half of the sugars refined in Holland were the production 
of the French West India Islands." 

I suppose that some of these sugars may have been car- 
ried first to St Eustatia, and brought from thence to Hol- 
land, and some others may have been purchased in the 
ports of France, and imported raw from thence. I do not 
know that Dutch vessels were permitted to purchase sugars 
in the French Islands, and export them from thence. 
This matter deserves to be examined to the bottom. If 
France has not sugar-houses for the refinement of her own 
sugars, but is obliged to carry them, or to permit their being 
carried, to Amsterdam and Rotterdam for manufacture, 
why should she not be willing, that the same sugars should 
be carried by Americans to Boston, New York, and Phil- 


adelphia ? Surely France has no predilection for Holland 
rather than America. But what is of more weight, all the 
sugars, which America takes, will be paid for in articles 
more advantageous to the Islands, and to France, than the 
pay that is made by the Dutch. If any sugars refined in 
Holland are afterwards sold in France, surely it would be 
more for the interest of France, or rather less against her 
interests, to have the same sugars refined in America, and 
afterwards sold in France, because the price of them would 
be laid out by us in France. There is this difference be- 
tween us and the Dutch, and all other nations, we spend 
in Europe all the profits we make and more, the others 
do not. But if the French sugars, refined in Holland, are 
afterwards sold in other parts of Europe, it would be just 
as well that we should sell them. We have sugar-houses 
as well as the Dutch, and ours ought not to be more ob- 
noxious to French policy or commerce than theirs. 

Sugars are a great article. There is a great consump- 
tion in America. It is not the interest of any nation, that 
has sugars to sell, to lessen the consumption there. All 
such nations should favor that consumption, in order to 
multiply purchasers, and quicken the competition, by which 
the price is raised. None of these nations then will wish 
to prevent our having sugar, provided we offer as high, or 
a higher price. How they will be able to arrange their 
plans, so that we may have enough for our own consump- 
tion, without having more, without having some for expor- 
tation, I do not know. 

We have now St Eustatia and Curaqoa, St Lucia and 
Martinique, St Thomas and St Martin's, no less than six 
free ports in the West Indies ; and perhaps England may 
be induced, necessitated indeed, to add two more to the 


number, and make eight. At these free ports, it will be 
hard if we cannot find sugars, when we carry thither all our 
own productions, in our own ships. And if the worst 
should happen, and all the nations, who have sugar Islands,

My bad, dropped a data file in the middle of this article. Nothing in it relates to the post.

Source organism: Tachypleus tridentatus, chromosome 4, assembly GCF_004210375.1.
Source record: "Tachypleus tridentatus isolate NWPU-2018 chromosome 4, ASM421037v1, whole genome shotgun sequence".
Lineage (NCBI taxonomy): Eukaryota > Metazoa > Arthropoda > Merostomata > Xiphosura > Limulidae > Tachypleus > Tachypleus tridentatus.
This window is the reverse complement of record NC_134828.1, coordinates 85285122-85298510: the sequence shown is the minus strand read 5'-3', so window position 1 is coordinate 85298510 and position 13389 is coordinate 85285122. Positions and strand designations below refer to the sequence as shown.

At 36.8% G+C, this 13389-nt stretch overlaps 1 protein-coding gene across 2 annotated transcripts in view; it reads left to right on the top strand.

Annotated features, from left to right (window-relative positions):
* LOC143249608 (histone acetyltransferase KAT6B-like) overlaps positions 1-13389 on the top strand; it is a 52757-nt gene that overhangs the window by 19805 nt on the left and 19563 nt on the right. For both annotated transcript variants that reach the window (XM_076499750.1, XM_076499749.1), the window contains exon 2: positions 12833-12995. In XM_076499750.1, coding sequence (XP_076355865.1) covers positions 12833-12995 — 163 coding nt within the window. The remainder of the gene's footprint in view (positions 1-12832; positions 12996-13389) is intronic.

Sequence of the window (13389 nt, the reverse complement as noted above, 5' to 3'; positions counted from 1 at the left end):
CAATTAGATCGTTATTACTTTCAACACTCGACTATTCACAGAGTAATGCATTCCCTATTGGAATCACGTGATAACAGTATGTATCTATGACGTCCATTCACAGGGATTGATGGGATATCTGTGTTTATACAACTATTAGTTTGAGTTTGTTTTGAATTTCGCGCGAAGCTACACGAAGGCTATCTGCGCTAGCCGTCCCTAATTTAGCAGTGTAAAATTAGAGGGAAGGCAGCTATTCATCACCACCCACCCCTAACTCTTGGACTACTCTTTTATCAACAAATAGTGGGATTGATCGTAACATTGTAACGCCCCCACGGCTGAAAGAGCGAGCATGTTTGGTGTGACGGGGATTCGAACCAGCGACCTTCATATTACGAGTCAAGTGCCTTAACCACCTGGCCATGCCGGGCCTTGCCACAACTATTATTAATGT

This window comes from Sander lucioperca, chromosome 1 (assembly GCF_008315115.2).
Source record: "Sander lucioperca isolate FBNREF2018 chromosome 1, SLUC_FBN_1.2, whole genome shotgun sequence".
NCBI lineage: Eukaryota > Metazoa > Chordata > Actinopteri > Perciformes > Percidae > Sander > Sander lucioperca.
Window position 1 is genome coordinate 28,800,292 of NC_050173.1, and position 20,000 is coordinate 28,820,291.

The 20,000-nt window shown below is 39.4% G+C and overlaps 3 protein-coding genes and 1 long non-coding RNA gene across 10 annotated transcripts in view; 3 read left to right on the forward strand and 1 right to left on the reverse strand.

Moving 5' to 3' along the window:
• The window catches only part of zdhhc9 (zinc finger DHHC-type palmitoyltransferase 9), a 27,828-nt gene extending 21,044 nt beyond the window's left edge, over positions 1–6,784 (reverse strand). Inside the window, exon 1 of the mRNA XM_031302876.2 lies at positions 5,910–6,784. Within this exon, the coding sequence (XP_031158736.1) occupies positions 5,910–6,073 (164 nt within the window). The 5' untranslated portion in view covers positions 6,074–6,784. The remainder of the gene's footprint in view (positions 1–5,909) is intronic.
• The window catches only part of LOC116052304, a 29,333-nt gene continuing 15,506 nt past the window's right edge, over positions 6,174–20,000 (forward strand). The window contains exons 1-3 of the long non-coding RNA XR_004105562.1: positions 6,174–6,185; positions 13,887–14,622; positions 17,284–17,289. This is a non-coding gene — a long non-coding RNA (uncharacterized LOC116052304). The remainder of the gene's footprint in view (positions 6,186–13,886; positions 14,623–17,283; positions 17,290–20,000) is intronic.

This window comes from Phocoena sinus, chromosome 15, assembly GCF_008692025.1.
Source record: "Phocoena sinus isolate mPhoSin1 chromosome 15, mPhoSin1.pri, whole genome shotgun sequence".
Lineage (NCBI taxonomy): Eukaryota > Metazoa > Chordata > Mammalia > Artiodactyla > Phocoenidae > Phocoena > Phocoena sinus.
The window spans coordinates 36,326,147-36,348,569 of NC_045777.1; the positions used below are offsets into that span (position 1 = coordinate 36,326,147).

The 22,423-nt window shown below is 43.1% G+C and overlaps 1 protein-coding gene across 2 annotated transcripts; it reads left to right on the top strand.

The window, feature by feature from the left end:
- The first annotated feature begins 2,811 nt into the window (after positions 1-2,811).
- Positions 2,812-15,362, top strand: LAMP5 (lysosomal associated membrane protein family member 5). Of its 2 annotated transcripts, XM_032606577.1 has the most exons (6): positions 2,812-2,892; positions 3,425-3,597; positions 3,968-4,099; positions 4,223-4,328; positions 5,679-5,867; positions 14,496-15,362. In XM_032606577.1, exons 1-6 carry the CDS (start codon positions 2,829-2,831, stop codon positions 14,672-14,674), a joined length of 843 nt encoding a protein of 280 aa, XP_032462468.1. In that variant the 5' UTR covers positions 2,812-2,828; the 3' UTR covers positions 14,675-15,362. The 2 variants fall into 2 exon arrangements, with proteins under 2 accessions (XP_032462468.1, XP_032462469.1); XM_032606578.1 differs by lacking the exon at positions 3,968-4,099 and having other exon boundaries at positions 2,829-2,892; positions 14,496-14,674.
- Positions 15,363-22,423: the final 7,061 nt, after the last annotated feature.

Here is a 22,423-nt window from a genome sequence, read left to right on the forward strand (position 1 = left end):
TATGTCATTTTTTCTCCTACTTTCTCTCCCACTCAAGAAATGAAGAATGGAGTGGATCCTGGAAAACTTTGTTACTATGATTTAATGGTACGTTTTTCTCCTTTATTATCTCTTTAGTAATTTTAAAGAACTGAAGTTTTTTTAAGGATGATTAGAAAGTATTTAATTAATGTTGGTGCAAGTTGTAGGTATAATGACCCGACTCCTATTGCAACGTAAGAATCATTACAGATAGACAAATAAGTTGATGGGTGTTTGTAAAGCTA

should forbid sugars to be carried to America in any other 
than their own bottoms, we might depend upon having 
enough of this article at the free ports, to be brought away 
in our own ships, if we should lay a prohibition or a duty 
upon it in foreign sliips. To do either, the States must be 
imited, which the English think cannot be. Perhaps the 
French think so too, and in time, they may persuade the 
Dutch to be of the same opinion. It is to be hoped we 
shall disappoint them all. In a point so just and reason- 
able, when we are contending only for an equal chance 
for the carriage of our own productions, and the articles of 
our own consumption, when we are willing to allow to all 
other nations even a free competitio;i with us in this car- 
riage, if we cannot unite, it will discover an imperfection 
and weakness in our constitution, which will deserve a 
serious consideration. 

M. Visscher, Pensionary of Amsterdam, who came in to 
visit me, when I had written thus far, showed me a list 
of the Directors of the West India Company, and refers 
me to M. Bicker, of Amsterdam, as one of the most intel- 
ligent of them. He says, that the Colonists of Surinam, 
Berbice, Essequibo, and Demarara, have been in decay, 
and obliged to borrow money of the merchants at home, 
and have entered into contracts with those merchants, to 
send them annually all the productions of their planta- 
tions to pay the interest and principal of their debts ; that 
this will make it difficult to open the trade. 

Soon after M. Visscher went out, M. Van Berckel 

VOL. VII. 14 


came in. I entered into a like conversation with Iiim, 
and told him, that I thought the decay of their planta- 
tions in the West Indies had been owing to the rivalry of 
other nations, especially the English, whose Islands had 
greater advantages from a freer communication with North 
America ; and 1 thought it might be laid down as a rule, 
that those Islands would flourish most in population, cul- 
ture, commerce, and wealth, which had the freest inter-